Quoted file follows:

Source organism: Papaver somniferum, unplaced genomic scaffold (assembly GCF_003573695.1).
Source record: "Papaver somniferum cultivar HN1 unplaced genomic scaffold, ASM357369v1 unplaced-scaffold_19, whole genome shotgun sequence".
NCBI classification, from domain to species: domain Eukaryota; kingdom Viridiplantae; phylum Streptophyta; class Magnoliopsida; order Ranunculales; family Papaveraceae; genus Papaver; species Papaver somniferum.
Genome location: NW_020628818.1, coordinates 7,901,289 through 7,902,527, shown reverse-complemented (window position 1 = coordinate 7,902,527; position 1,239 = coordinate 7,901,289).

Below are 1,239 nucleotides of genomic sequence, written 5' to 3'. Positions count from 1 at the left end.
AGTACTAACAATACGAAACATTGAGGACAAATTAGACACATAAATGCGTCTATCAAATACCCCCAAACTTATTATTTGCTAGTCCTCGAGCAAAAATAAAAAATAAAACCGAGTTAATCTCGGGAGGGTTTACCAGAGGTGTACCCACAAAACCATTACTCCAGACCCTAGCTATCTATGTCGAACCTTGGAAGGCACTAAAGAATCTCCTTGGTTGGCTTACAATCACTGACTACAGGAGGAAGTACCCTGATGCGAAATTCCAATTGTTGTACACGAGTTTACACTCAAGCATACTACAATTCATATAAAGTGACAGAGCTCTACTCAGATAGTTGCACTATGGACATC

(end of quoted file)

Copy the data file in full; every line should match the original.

Source organism: Papaver somniferum, unplaced genomic scaffold (assembly GCF_003573695.1).
Source record: "Papaver somniferum cultivar HN1 unplaced genomic scaffold, ASM357369v1 unplaced-scaffold_19, whole genome shotgun sequence".
NCBI classification, from domain to species: domain Eukaryota; kingdom Viridiplantae; phylum Streptophyta; class Magnoliopsida; order Ranunculales; family Papaveraceae; genus Papaver; species Papaver somniferum.
Genome location: NW_020628818.1, coordinates 7,901,289 through 7,902,527, shown reverse-complemented (window position 1 = coordinate 7,902,527; position 1,239 = coordinate 7,901,289).

Below are 1,239 nucleotides of genomic sequence, written 5' to 3'. Positions count from 1 at the left end.
AGTACTAACAATACGAAACATTGAGGACAAATTAGACACATAAATGCGTCTATCAAATACCCCCAAACTTATTATTTGCTAGTCCTCGAGCAAAAATAAAAAATAAAACCGAGTTAATCTCGGGAGGGTTTACCAGAGGTGTACCCACAAAACCATTACTCCAGACCCTAGCTATCTATGTCGAACCTTGGAAGGCACTAAAGAATCTCCTTGGTTGGCTTACAATCACTGACTACAGGAGGAAGTACCCTGATGCGAAATTCCAATTGTTGTACACGAGTTTACACTCAAGCATACTACAATTCATATAAAGTGACAGAGCTCTACTCAGATAGTTGCACTATGGACATC